Evidence into practice: combining the art and science of injury prevention  (pdf file also here)

"There is good evidence of strategies to reduce injuries but less is known about the art of translating those strategies to implementation in real-world settings. England’s Health Development Agency developed a structured process applicable to many public health fields, which integrates practitioner knowledge into the evidence base and reflects local contexts. The multistep process includes convening structured field meetings with local practitioners and policy makers, which focus on a mapping exercise of strategies, policies, targets, and funding streams related to childhood injury prevention, and barriers and facilitators relating to implementation of specific interventions….This methodology represents an efficient way of gaining insight necessary for successful implementation of evidence based programs. It may be particularly useful in lower and middle income countries, serving to translate evidence into the local contexts and circumstances within which practitioners operate."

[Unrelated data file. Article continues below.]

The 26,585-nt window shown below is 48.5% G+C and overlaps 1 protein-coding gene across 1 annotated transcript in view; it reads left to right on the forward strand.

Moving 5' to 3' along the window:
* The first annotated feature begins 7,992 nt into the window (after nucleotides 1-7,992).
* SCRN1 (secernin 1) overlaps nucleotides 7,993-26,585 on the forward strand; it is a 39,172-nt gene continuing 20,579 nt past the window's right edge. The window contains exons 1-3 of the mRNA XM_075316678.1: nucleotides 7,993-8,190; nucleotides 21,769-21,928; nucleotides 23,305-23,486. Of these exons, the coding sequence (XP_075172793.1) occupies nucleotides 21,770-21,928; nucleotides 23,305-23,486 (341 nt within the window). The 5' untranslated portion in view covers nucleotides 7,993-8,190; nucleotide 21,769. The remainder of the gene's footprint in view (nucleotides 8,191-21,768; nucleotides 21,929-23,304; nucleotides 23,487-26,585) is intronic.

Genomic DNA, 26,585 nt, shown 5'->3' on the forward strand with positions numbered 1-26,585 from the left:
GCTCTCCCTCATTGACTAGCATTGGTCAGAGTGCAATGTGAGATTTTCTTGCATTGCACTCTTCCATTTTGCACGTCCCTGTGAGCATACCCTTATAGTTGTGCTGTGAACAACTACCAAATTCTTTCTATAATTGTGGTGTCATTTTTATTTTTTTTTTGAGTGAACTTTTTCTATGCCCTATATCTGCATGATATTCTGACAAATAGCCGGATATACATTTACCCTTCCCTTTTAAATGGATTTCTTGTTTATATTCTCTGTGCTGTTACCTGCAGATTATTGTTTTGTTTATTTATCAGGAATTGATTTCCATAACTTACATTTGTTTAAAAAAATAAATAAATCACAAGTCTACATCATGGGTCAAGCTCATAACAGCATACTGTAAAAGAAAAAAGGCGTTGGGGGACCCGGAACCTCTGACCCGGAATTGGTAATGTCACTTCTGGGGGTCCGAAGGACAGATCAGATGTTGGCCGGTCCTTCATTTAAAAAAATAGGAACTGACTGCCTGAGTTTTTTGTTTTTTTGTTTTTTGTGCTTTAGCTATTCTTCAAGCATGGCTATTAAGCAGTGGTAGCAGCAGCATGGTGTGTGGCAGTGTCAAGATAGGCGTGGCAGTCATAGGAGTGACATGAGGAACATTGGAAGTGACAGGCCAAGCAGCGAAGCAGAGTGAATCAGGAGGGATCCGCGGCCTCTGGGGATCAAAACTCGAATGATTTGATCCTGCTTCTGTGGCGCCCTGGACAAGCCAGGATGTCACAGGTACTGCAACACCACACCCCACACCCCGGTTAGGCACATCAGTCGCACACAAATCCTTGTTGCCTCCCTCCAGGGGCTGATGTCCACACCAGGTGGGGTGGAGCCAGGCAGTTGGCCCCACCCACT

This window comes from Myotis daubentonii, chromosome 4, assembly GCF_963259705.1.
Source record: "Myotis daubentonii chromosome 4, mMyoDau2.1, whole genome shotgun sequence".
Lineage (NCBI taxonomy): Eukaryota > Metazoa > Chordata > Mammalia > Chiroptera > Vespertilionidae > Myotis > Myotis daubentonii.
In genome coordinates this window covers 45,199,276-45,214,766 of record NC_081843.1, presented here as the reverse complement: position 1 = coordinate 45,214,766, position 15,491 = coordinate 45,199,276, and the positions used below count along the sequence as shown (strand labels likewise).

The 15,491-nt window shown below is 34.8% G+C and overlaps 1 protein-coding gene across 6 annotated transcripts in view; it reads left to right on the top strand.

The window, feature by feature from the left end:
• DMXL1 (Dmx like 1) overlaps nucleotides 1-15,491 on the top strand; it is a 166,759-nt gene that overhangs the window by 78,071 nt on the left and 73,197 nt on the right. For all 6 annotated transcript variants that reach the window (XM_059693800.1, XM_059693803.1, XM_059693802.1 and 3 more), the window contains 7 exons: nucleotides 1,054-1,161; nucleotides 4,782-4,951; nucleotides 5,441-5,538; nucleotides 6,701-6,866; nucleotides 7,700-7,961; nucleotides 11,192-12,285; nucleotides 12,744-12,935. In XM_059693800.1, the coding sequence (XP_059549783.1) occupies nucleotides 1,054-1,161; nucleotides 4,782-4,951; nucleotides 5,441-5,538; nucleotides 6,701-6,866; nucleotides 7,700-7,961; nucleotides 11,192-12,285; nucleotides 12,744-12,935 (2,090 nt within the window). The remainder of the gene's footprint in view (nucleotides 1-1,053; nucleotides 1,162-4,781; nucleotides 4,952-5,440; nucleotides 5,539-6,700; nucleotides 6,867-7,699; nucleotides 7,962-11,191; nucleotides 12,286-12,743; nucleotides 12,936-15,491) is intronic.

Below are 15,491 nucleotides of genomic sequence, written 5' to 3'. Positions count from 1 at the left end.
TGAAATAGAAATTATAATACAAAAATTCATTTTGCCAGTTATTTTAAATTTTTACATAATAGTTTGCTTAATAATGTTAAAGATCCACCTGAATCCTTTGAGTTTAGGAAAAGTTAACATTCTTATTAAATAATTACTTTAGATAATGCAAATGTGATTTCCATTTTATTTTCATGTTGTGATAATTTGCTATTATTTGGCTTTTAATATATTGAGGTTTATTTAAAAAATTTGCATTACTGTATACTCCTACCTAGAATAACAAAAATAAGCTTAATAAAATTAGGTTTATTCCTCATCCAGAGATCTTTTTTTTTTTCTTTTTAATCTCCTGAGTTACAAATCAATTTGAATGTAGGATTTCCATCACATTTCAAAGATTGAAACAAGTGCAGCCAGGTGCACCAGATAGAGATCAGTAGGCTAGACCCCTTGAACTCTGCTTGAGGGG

Although evaluation might fit better into the previous Topic, it is worth considering how you will evaluate a programme as you develop it.

The development of an evaluation framework for injury surveillance systems

is a good example of some of the issues to take into account when evaluating a programme. The paper is rather detailed, but this is what they did:

"The development of an Evaluation Framework for Injury Surveillance Systems (EFISS) involved a four stage process. First, a literature review was conducted to identify an initial set of characteristics that were recognised as important and/or had been recommended to be assessed in an evaluation of a surveillance system. Second, this set of characteristics was assessed using SMART criteria. Third, those surviving were presented to an expert panel using a two round modified-Delphi study to gain an alternative perspective on characteristic definitions, practicality of assessment, and characteristic importance. Finally, a rating system was created for the EFISS characteristics. The resulting EFISS consisted of 18 characteristics that assess three areas of an injury surveillance system – five characteristics assess data quality, nine characteristics assess the system's operation, and four characteristics assess the practical capability of an injury surveillance system. A rating system assesses the performance of each characteristic."

Last modified: Tuesday, June 8, 2021, 5:18 AM